Try 1x for free
1x is a curated photo gallery where every image have been handpicked for their high quality. With a membership, you can take part in the curation process and also try uploading your own best photos and see if they are good enough to make it all the way.
Right now you get one month for free when signing up for a PRO account. You can cancel anytime without being charged.
Try for free   No thanks
The Magic of Negative Space in Photography

by Editor Lourens Durand
Published the 24th of July 2020


'Space to think' by panfengguang

To many of us, the mention of negative space immediately brings to mind the niche concept of “less is more” minimalist artworks or photos with loads of white spaces surrounding tiny subjects. These can be powerful works of art, of course, with the creations stripped down to their bare essentials creating dramatic impact. 


The consideration of negative space in conjunction with the positive space taken up by subjects is one of the fundamentals of good artistic composition and should be top of mind each time you press the shutter release.

Negative space is the space between, inside and around objects and, together with positive space (the space taken up by objects), provides balance, unity and focus to a photo (or any work of art).


'in position' by Roswitha Schleicher-Schwarz



'Wulan' by Sebastian Kisworo



'Verve V' by mike kreiten



'My Early Morning...' by Lilia Alvarado



“Crataegus' by Christophe Verot

Some art teachers believe that, to depict shapes properly, the student should look only at the spaces around the shapes and then draw these spaces, a technique that often produces better pictures than when trying to draw the shapes themselves.

Positive and negative spaces together create a figure/ground relationship, one of the principles of Gestalt Psychology, the basis of which is that the whole of anything is greater than its parts. The human eye tries to isolate figures from their backgrounds. If subjects are allowed to stand out from their backgrounds through silhouetting, using empty spaces or simple backgrounds, they are clearly seen.

In some illusions, like Rubin’s Vase, the positive figure and the negative spaces both depict a complimentary shape, and the brain moves in an unstable fashion, jumping from one shape to the other to interpret them– it cannot see both at the same time.


'Balance' by Bobby Kostadinov



'Holes' by Jacqueline Hammer



'Illusion' by alexejschulz

Negative space can consist of any low impact elements, such as totally empty space, textures, dark or light tones, or out-of-focus areas, but they should blend into the background so as not to provide clutter around the subject. It can be used to frame a subject, to make it stand out by identifying it as a focus point in the absence of clutter.

Positive and negative spaces should work together to achieve balance in a composition, but the negative space can be used to purposely disturb this balance, creating tension in the composition. Imaginative use of negative space can create drama, a sense of quiet, loneliness, despair, or relaxation, depending on how it is handled.

In minimalist photos the composition is filled with lots of negative space, which draws attention to the smallness of an object placed within it, emphasising it in a dramatic way.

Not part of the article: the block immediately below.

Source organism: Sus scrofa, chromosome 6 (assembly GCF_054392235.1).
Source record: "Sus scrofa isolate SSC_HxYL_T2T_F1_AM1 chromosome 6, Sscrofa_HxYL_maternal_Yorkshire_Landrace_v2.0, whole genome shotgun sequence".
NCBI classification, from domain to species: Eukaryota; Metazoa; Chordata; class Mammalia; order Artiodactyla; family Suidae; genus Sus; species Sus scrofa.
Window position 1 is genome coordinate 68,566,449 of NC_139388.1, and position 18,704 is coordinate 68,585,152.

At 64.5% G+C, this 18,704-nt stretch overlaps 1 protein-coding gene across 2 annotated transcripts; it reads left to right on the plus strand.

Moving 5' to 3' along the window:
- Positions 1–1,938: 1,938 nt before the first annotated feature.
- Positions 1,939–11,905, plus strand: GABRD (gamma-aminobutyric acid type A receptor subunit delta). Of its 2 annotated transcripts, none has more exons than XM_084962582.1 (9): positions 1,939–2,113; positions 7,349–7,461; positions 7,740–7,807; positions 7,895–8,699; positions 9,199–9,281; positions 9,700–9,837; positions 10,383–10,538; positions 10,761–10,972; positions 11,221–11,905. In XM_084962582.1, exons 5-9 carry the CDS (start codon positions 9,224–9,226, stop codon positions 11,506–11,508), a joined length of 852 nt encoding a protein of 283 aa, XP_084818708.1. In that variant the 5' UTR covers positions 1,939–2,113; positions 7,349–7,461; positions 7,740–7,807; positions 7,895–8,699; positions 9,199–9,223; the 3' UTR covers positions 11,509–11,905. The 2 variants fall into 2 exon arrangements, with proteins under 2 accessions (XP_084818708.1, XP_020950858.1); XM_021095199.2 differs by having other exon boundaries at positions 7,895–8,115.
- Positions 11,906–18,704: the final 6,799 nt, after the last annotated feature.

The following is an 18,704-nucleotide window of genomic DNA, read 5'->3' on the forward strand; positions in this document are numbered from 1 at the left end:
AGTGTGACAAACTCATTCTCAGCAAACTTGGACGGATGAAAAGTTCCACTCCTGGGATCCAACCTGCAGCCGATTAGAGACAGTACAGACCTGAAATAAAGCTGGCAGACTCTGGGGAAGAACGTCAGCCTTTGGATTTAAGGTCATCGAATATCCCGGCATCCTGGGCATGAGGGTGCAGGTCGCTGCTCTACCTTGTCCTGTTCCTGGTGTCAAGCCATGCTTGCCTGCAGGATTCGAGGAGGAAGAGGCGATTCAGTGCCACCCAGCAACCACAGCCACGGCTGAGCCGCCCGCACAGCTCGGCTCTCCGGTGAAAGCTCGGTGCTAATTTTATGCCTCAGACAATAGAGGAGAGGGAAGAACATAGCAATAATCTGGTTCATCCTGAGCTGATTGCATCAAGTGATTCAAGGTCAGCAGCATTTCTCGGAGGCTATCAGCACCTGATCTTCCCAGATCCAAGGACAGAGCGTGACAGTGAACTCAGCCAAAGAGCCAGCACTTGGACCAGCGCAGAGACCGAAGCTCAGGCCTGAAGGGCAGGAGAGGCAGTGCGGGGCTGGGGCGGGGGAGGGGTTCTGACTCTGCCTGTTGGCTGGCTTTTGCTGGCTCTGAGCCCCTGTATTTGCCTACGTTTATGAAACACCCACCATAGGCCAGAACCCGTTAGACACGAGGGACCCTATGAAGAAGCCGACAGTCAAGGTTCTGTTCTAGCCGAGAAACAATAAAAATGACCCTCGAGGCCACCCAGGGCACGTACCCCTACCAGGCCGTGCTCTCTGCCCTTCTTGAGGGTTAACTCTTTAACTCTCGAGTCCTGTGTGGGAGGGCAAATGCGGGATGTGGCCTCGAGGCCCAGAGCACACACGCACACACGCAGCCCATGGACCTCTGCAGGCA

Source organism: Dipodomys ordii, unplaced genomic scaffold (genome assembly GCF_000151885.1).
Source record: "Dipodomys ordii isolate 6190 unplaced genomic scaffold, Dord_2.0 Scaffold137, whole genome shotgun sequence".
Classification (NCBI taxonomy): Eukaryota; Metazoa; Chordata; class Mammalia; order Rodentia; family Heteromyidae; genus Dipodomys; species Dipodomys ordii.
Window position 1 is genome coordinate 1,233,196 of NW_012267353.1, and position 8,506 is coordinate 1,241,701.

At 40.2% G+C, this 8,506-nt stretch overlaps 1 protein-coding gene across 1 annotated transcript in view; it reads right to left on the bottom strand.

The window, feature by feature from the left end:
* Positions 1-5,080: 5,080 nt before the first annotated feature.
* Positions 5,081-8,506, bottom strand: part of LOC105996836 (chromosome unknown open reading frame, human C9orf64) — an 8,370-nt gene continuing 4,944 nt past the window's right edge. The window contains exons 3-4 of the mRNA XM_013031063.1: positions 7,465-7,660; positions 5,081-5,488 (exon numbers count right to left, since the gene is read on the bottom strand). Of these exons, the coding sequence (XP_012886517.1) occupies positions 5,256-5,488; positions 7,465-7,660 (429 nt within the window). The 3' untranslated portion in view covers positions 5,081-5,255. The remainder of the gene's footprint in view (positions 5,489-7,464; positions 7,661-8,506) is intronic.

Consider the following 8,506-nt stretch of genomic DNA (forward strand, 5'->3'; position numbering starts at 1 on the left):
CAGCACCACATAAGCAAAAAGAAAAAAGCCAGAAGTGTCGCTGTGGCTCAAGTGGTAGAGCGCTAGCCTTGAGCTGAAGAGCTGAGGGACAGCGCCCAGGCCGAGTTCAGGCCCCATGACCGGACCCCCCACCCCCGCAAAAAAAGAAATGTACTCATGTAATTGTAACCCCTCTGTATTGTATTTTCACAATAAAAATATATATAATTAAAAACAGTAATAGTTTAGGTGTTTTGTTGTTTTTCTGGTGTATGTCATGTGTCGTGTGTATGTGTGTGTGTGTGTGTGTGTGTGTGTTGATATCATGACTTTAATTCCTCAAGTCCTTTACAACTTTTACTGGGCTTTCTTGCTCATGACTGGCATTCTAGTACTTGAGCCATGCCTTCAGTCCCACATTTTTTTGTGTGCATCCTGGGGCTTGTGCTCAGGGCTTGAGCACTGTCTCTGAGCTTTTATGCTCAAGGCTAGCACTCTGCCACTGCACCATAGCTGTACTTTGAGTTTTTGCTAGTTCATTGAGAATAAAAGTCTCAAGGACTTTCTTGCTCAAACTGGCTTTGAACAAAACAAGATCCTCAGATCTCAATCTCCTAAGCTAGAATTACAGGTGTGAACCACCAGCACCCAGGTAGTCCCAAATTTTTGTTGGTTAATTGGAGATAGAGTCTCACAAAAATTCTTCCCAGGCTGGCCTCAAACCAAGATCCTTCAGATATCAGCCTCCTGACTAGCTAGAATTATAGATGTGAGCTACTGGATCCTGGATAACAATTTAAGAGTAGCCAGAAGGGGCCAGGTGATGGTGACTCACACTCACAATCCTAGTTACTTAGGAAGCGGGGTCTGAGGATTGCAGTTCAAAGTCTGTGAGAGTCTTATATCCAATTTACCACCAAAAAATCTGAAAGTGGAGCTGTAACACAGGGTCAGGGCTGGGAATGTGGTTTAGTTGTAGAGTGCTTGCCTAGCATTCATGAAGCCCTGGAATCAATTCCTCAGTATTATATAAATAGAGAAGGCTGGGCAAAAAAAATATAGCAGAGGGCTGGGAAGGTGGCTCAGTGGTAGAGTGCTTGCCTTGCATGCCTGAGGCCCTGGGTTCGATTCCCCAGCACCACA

'Minimalist' by Mustafa Cebecioglu



'Things Are Looking Up' by Wayne Pearson



'Dancing With Waves” by David H Yang



'Blue silence' by Jose Beut

'Boat...' by Krzysztof Browko



'The line' by Natalia Baras



'Alone' by Patricia Soon



'empty' by Andrea Benedetti

Another aspect of negative space used properly is that it prevents claustrophobic effects by allowing breathing space in portraits, and room for animals and birds to move into in nature photography. On the other hand, a sense of being cramped can be created by a deliberate lack of breathing space.


'Bo' by Lifeware



'Sara' by Tomek Dyczewski



'Darling' by Mohammadreza Momeni



'Brothers for Life'  by Jeffrey C. Sink



'Little secret' by Wil Mijer



'Beautiful ornament feathers' by Takafumi Yamashita

It is clear that the interplay between positive and negative spaces plays a huge part in the way we perceive artistic compositions and, if harnessed in our photography, could have exciting possibilities. 


Lourens Durand

Thank you very much for the nice article. Also a great selection of where the negative and positive spaces are incredibly well chosen.
Thanks a lot to Lourens and Yvette for this wonderful article and to choose one of my picture. I appreciate a lot. Congrats to all the others photografers.
Thanks. Way to go..
Hi Lourens, thank you very much for selecting and including one of my favourite images (featuring my wife inside The Guggenheim ) in your article, "Negative Space" ,it is a great thrill, I really appreciate it very much!
Wonderful article, Lourens, that brings the nature of „Negative Space“ into a reasonably wide and more precise definition. BTW: Thanks for considering my „Illusion“ for exemplification, I feel honored. Congrats to all for the great examples, too!
Thank you very much Laurens Durand. I am delighted to have one of my images in your fantastic article. Congratulations to all the other members.
Thank you for including my work:)
Lourens thank you for a great article and wonderful images I love them all. I've read your words three times and come to the conclusion that my head is full of negative space. Now I know why I'm light headed - Thanks for that.. Please thank all in the making of this gem... Just beautiful..
Very nice article, Lourens! It really shows another facet using the negative space... Thanks a lot and congratulations to the authors of the great examples in the gallery. Have a great weekend ahead, everybody. Cheers, Yvette